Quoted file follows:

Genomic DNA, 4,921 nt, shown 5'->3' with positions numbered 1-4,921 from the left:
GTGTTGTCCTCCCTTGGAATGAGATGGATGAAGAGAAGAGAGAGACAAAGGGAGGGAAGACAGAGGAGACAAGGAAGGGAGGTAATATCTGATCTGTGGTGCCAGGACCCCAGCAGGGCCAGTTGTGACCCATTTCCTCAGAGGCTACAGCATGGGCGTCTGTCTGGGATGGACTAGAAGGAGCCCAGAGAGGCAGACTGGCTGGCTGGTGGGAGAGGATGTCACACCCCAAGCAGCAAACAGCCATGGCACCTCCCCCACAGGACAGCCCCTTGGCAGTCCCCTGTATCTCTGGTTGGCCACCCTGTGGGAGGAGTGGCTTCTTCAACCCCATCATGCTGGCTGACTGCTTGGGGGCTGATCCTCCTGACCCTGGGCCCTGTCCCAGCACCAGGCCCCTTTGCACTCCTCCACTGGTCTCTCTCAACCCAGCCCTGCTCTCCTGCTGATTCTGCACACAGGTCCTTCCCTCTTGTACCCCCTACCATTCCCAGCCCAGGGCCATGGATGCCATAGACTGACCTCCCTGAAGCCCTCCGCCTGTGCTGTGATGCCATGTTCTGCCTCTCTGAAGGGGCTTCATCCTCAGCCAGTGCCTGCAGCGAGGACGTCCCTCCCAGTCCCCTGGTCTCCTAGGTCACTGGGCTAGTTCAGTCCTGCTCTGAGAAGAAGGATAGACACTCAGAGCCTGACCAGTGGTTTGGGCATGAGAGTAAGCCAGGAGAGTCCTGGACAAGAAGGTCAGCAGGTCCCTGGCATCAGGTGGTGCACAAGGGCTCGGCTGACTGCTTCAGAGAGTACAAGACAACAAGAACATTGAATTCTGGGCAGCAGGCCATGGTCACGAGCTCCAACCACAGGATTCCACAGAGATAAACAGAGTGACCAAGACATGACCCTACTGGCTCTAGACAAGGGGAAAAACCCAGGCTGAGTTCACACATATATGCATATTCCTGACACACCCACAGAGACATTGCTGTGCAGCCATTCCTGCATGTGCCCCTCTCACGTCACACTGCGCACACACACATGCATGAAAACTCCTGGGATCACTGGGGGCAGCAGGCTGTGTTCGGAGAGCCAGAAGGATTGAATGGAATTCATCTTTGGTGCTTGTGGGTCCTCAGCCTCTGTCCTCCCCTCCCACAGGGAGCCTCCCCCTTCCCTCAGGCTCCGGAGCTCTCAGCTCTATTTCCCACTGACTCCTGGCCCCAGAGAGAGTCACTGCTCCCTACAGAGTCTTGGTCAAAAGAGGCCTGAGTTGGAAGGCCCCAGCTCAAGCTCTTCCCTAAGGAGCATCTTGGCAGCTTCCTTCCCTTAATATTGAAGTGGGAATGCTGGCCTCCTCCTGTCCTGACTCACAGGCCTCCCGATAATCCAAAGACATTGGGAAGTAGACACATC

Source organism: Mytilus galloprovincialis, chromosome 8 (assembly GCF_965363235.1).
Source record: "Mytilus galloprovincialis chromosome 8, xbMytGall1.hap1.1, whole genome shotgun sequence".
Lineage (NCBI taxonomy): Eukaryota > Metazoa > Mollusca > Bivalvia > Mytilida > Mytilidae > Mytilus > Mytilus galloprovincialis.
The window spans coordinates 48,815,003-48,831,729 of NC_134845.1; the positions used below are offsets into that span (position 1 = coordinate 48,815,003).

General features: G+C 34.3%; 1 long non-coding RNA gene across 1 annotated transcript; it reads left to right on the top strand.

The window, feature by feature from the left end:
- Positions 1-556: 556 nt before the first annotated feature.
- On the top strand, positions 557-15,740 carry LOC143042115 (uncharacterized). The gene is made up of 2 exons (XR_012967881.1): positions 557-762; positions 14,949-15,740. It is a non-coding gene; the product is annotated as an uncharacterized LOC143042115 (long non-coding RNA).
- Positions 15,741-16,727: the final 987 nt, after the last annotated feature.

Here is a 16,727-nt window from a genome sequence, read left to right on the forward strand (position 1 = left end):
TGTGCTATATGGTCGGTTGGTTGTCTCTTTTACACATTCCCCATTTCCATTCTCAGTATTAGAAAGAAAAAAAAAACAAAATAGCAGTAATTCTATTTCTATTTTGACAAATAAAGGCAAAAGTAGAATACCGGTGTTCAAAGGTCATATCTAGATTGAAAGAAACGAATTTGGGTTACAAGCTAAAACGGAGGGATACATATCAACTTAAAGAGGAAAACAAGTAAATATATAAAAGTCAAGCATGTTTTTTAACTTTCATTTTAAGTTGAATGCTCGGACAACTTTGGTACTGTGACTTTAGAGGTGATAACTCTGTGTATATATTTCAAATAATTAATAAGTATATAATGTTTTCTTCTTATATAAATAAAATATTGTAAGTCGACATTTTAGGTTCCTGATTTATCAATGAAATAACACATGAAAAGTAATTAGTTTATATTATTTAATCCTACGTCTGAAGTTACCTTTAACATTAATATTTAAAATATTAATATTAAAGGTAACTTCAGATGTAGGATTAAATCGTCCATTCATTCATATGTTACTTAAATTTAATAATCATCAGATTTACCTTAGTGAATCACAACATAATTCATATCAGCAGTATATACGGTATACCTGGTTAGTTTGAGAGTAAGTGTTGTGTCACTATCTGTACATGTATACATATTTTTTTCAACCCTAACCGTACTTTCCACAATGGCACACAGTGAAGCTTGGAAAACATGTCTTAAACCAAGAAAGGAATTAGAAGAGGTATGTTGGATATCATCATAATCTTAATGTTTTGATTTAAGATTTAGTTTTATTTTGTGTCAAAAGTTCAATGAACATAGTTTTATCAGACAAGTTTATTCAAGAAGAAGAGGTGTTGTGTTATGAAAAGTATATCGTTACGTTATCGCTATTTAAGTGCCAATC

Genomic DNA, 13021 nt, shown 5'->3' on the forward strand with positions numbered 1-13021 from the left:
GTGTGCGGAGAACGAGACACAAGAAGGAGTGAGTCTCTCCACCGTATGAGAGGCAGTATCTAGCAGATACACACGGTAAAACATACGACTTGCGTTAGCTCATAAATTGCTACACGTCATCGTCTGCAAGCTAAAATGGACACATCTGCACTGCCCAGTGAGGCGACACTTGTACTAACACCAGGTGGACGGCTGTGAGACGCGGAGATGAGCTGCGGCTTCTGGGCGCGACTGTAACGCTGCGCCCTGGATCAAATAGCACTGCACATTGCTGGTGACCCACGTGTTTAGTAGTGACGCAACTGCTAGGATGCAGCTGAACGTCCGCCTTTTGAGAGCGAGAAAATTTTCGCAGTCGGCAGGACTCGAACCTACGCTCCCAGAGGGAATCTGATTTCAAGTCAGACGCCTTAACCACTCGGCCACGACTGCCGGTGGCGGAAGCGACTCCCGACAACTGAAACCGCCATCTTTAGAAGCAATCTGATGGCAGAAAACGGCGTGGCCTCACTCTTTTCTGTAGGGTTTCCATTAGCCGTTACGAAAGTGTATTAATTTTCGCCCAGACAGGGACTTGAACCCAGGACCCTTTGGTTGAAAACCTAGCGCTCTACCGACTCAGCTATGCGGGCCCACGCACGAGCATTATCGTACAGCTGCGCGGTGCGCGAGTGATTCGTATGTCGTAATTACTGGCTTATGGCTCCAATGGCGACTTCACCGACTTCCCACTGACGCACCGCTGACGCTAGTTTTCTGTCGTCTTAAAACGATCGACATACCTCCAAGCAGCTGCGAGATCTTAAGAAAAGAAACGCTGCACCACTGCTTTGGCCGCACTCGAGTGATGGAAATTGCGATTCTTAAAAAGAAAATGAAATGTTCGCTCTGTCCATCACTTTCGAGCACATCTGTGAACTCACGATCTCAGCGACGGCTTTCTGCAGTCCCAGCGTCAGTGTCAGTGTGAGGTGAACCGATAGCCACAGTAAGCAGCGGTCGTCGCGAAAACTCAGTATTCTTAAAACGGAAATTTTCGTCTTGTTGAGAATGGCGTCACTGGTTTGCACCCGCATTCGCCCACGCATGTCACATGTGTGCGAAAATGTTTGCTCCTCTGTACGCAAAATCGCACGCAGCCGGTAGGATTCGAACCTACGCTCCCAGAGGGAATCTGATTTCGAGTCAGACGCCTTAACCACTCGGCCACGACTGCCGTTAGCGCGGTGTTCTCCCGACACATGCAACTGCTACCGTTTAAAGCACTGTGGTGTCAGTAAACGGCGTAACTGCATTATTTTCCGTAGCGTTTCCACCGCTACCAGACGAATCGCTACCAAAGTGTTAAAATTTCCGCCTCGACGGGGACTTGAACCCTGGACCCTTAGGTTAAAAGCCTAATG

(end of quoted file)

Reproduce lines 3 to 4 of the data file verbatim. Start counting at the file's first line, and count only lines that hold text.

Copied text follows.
Source organism: Mytilus galloprovincialis, chromosome 8 (assembly GCF_965363235.1).
Source record: "Mytilus galloprovincialis chromosome 8, xbMytGall1.hap1.1, whole genome shotgun sequence".